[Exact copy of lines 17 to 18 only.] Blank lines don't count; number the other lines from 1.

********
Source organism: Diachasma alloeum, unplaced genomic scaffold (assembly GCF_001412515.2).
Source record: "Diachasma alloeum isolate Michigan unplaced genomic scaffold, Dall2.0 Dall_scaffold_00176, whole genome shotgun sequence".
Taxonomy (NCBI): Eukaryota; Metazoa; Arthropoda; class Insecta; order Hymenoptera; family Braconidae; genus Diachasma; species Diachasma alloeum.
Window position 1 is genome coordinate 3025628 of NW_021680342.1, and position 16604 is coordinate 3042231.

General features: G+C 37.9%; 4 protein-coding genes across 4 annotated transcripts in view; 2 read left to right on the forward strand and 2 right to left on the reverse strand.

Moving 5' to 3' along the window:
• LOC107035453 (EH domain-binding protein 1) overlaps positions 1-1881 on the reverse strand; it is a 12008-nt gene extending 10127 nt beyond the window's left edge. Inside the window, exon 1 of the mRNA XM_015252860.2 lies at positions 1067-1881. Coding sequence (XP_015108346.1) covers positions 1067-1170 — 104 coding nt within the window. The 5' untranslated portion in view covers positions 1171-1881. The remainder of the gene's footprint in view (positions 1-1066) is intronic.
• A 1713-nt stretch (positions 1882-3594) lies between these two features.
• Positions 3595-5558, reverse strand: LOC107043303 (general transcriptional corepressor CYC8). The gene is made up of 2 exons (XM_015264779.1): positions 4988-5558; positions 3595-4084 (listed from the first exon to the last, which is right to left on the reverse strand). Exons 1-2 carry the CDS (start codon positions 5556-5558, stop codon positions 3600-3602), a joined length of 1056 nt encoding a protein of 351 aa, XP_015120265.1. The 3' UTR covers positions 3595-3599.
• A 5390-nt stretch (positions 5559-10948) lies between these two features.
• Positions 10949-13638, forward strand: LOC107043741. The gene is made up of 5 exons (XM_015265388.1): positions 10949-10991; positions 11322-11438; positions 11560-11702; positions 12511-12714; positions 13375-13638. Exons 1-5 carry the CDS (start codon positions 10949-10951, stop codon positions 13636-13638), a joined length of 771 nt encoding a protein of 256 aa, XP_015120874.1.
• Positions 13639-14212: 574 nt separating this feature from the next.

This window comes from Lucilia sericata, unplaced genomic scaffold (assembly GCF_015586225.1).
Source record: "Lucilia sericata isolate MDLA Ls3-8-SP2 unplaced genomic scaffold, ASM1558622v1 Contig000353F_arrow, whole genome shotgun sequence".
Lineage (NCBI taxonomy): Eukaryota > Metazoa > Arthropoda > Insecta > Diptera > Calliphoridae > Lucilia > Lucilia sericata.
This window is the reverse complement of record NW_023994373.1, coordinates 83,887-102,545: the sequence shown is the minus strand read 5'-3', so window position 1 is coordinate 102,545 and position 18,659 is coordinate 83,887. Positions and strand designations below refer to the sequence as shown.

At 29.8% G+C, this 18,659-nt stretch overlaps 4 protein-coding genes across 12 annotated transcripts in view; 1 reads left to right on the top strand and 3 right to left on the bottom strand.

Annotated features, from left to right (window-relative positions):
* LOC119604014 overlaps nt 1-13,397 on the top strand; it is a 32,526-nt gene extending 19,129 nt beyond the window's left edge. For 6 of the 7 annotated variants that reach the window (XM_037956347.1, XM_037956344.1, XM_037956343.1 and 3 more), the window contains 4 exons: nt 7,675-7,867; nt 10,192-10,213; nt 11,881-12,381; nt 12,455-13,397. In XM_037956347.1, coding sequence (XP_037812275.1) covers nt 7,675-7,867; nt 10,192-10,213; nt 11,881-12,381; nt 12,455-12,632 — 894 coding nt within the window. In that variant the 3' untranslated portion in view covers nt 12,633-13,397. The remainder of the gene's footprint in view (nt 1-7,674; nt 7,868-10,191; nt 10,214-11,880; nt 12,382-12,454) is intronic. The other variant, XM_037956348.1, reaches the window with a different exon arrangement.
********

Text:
At 29.8% G+C, this 18,659-nt stretch overlaps 4 protein-coding genes across 12 annotated transcripts in view; 1 reads left to right on the top strand and 3 right to left on the bottom strand.

Annotated features, from left to right (window-relative positions):